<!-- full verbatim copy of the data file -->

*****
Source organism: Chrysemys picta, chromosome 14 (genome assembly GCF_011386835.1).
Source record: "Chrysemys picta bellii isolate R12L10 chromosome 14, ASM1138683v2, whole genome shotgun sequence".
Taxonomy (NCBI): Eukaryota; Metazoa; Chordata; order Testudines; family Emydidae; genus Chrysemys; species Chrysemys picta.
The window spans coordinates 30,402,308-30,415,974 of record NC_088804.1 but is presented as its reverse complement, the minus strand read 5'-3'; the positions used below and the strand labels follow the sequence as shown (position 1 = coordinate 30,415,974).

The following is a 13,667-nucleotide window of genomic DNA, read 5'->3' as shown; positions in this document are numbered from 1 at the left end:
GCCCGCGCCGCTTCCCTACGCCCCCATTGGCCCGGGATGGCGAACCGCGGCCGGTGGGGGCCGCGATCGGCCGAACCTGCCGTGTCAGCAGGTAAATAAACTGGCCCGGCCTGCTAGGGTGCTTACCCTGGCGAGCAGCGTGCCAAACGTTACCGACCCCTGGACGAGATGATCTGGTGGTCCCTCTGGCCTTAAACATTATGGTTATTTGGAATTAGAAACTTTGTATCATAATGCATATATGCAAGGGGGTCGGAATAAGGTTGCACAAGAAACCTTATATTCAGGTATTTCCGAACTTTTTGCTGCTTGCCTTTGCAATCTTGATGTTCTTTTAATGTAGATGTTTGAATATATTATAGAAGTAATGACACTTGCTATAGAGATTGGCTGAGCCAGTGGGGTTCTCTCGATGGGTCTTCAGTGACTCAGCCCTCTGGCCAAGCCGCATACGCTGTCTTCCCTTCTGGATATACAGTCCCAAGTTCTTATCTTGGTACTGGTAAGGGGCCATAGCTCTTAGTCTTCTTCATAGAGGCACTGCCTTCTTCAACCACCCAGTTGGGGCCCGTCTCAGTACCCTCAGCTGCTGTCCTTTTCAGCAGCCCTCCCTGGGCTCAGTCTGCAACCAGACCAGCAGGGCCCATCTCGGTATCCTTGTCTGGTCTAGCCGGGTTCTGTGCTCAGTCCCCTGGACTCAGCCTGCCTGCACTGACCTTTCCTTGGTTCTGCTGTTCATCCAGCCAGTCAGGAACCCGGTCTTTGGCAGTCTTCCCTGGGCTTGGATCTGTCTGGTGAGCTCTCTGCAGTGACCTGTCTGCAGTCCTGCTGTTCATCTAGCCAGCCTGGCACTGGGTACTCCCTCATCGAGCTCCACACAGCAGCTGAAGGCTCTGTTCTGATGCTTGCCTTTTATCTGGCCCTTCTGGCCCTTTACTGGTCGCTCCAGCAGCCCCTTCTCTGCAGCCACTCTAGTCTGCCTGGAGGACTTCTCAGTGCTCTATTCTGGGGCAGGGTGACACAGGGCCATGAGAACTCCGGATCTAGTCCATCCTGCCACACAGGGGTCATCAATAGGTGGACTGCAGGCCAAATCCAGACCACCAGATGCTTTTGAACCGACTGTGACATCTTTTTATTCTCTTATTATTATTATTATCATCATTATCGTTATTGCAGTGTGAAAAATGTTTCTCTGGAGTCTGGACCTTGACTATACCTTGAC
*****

Source organism: Chrysemys picta, chromosome 14 (genome assembly GCF_011386835.1).
Source record: "Chrysemys picta bellii isolate R12L10 chromosome 14, ASM1138683v2, whole genome shotgun sequence".
Taxonomy (NCBI): Eukaryota; Metazoa; Chordata; order Testudines; family Emydidae; genus Chrysemys; species Chrysemys picta.
The window spans coordinates 30,402,308-30,415,974 of record NC_088804.1 but is presented as its reverse complement, the minus strand read 5'-3'; the positions used below and the strand labels follow the sequence as shown (position 1 = coordinate 30,415,974).

The following is a 13,667-nucleotide window of genomic DNA, read 5'->3' as shown; positions in this document are numbered from 1 at the left end:
GCCCGCGCCGCTTCCCTACGCCCCCATTGGCCCGGGATGGCGAACCGCGGCCGGTGGGGGCCGCGATCGGCCGAACCTGCCGTGTCAGCAGGTAAATAAACTGGCCCGGCCTGCTAGGGTGCTTACCCTGGCGAGCAGCGTGCCAAACGTTACCGACCCCTGGACGAGATGATCTGGTGGTCCCTCTGGCCTTAAACATTATGGTTATTTGGAATTAGAAACTTTGTATCATAATGCATATATGCAAGGGGGTCGGAATAAGGTTGCACAAGAAACCTTATATTCAGGTATTTCCGAACTTTTTGCTGCTTGCCTTTGCAATCTTGATGTTCTTTTAATGTAGATGTTTGAATATATTATAGAAGTAATGACACTTGCTATAGAGATTGGCTGAGCCAGTGGGGTTCTCTCGATGGGTCTTCAGTGACTCAGCCCTCTGGCCAAGCCGCATACGCTGTCTTCCCTTCTGGATATACAGTCCCAAGTTCTTATCTTGGTACTGGTAAGGGGCCATAGCTCTTAGTCTTCTTCATAGAGGCACTGCCTTCTTCAACCACCCAGTTGGGGCCCGTCTCAGTACCCTCAGCTGCTGTCCTTTTCAGCAGCCCTCCCTGGGCTCAGTCTGCAACCAGACCAGCAGGGCCCATCTCGGTATCCTTGTCTGGTCTAGCCGGGTTCTGTGCTCAGTCCCCTGGACTCAGCCTGCCTGCACTGACCTTTCCTTGGTTCTGCTGTTCATCCAGCCAGTCAGGAACCCGGTCTTTGGCAGTCTTCCCTGGGCTTGGATCTGTCTGGTGAGCTCTCTGCAGTGACCTGTCTGCAGTCCTGCTGTTCATCTAGCCAGCCTGGCACTGGGTACTCCCTCATCGAGCTCCACACAGCAGCTGAAGGCTCTGTTCTGATGCTTGCCTTTTATCTGGCCCTTCTGGCCCTTTACTGGTCGCTCCAGCAGCCCCTTCTCTGCAGCCACTCTAGTCTGCCTGGAGGACTTCTCAGTGCTCTATTCTGGGGCAGGGTGACACAGGGCCATGAGAACTCCGGATCTAGTCCATCCTGCCACACAGGGGTCATCAATAGGTGGACTGCAGGCCAAATCCAGACCACCAGATGCTTTTGAACCGACTGTGACATCTTTTTATTCTCTTATTATTATTATTATCATCATTATCGTTATTGCAGTGTGAAAAATGTTTCTCTGGAGTCTGGACCTTGACTATACCTTGAC